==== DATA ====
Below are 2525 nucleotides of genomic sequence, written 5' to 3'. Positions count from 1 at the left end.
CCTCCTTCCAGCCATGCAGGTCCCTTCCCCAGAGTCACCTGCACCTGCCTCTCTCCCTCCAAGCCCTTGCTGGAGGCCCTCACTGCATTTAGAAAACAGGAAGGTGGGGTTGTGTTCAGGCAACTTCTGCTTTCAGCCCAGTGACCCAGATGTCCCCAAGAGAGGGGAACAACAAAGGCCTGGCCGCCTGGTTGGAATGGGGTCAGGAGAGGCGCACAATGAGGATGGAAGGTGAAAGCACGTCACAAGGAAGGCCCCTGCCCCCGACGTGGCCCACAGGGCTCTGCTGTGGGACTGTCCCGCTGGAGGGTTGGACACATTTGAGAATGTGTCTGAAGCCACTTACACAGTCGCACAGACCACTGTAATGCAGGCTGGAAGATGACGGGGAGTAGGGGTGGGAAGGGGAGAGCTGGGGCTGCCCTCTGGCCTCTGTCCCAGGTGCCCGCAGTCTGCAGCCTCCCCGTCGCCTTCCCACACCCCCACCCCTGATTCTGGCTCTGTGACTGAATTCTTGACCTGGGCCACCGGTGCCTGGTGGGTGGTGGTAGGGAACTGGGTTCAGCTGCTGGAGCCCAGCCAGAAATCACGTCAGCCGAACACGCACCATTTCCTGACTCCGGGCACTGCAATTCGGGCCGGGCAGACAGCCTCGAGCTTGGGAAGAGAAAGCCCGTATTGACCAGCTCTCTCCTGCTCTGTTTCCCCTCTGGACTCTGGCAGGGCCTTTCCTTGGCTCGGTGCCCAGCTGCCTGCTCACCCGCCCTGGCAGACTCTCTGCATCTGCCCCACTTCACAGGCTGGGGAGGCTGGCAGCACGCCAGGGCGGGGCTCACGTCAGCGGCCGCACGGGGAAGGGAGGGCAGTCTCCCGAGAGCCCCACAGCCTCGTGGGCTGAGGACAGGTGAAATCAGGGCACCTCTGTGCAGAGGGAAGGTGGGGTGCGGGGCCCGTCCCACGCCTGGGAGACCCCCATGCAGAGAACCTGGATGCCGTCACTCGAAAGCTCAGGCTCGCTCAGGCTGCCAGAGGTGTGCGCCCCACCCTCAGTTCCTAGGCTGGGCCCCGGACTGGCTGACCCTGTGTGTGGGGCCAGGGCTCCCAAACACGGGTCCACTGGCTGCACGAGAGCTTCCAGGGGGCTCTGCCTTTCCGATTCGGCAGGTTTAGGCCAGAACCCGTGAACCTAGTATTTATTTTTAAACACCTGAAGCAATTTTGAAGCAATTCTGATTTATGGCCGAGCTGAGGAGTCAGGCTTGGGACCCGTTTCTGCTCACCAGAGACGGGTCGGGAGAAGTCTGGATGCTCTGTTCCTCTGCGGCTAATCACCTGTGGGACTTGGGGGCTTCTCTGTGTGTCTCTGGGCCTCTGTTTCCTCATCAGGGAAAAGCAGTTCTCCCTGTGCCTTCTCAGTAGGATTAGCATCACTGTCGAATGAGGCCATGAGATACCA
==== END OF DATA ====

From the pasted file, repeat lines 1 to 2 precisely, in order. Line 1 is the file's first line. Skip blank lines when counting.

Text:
Below are 2525 nucleotides of genomic sequence, written 5' to 3'. Positions count from 1 at the left end.
CCTCCTTCCAGCCATGCAGGTCCCTTCCCCAGAGTCACCTGCACCTGCCTCTCTCCCTCCAAGCCCTTGCTGGAGGCCCTCACTGCATTTAGAAAACAGGAAGGTGGGGTTGTGTTCAGGCAACTTCTGCTTTCAGCCCAGTGACCCAGATGTCCCCAAGAGAGGGGAACAACAAAGGCCTGGCCGCCTGGTTGGAATGGGGTCAGGAGAGGCGCACAATGAGGATGGAAGGTGAAAGCACGTCACAAGGAAGGCCCCTGCCCCCGACGTGGCCCACAGGGCTCTGCTGTGGGACTGTCCCGCTGGAGGGTTGGACACATTTGAGAATGTGTCTGAAGCCACTTACACAGTCGCACAGACCACTGTAATGCAGGCTGGAAGATGACGGGGAGTAGGGGTGGGAAGGGGAGAGCTGGGGCTGCCCTCTGGCCTCTGTCCCAGGTGCCCGCAGTCTGCAGCCTCCCCGTCGCCTTCCCACACCCCCACCCCTGATTCTGGCTCTGTGACTGAATTCTTGACCTGGGCCACCGGTGCCTGGTGGGTGGTGGTAGGGAACTGGGTTCAGCTGCTGGAGCCCAGCCAGAAATCACGTCAGCCGAACACGCACCATTTCCTGACTCCGGGCACTGCAATTCGGGCCGGGCAGACAGCCTCGAGCTTGGGAAGAGAAAGCCCGTATTGACCAGCTCTCTCCTGCTCTGTTTCCCCTCTGGACTCTGGCAGGGCCTTTCCTTGGCTCGGTGCCCAGCTGCCTGCTCACCCGCCCTGGCAGACTCTCTGCATCTGCCCCACTTCACAGGCTGGGGAGGCTGGCAGCACGCCAGGGCGGGGCTCACGTCAGCGGCCGCACGGGGAAGGGAGGGCAGTCTCCCGAGAGCCCCACAGCCTCGTGGGCTGAGGACAGGTGAAATCAGGGCACCTCTGTGCAGAGGGAAGGTGGGGTGCGGGGCCCGTCCCACGCCTGGGAGACCCCCATGCAGAGAACCTGGATGCCGTCACTCGAAAGCTCAGGCTCGCTCAGGCTGCCAGAGGTGTGCGCCCCACCCTCAGTTCCTAGGCTGGGCCCCGGACTGGCTGACCCTGTGTGTGGGGCCAGGGCTCCCAAACACGGGTCCACTGGCTGCACGAGAGCTTCCAGGGGGCTCTGCCTTTCCGATTCGGCAGGTTTAGGCCAGAACCCGTGAACCTAGTATTTATTTTTAAACACCTGAAGCAATTTTGAAGCAATTCTGATTTATGGCCGAGCTGAGGAGTCAGGCTTGGGACCCGTTTCTGCTCACCAGAGACGGGTCGGGAGAAGTCTGGATGCTCTGTTCCTCTGCGGCTAATCACCTGTGGGACTTGGGGGCTTCTCTGTGTGTCTCTGGGCCTCTGTTTCCTCATCAGGGAAAAGCAGTTCTCCCTGTGCCTTCTCAGTAGGATTAGCATCACTGTCGAATGAGGCCATGAGATACCA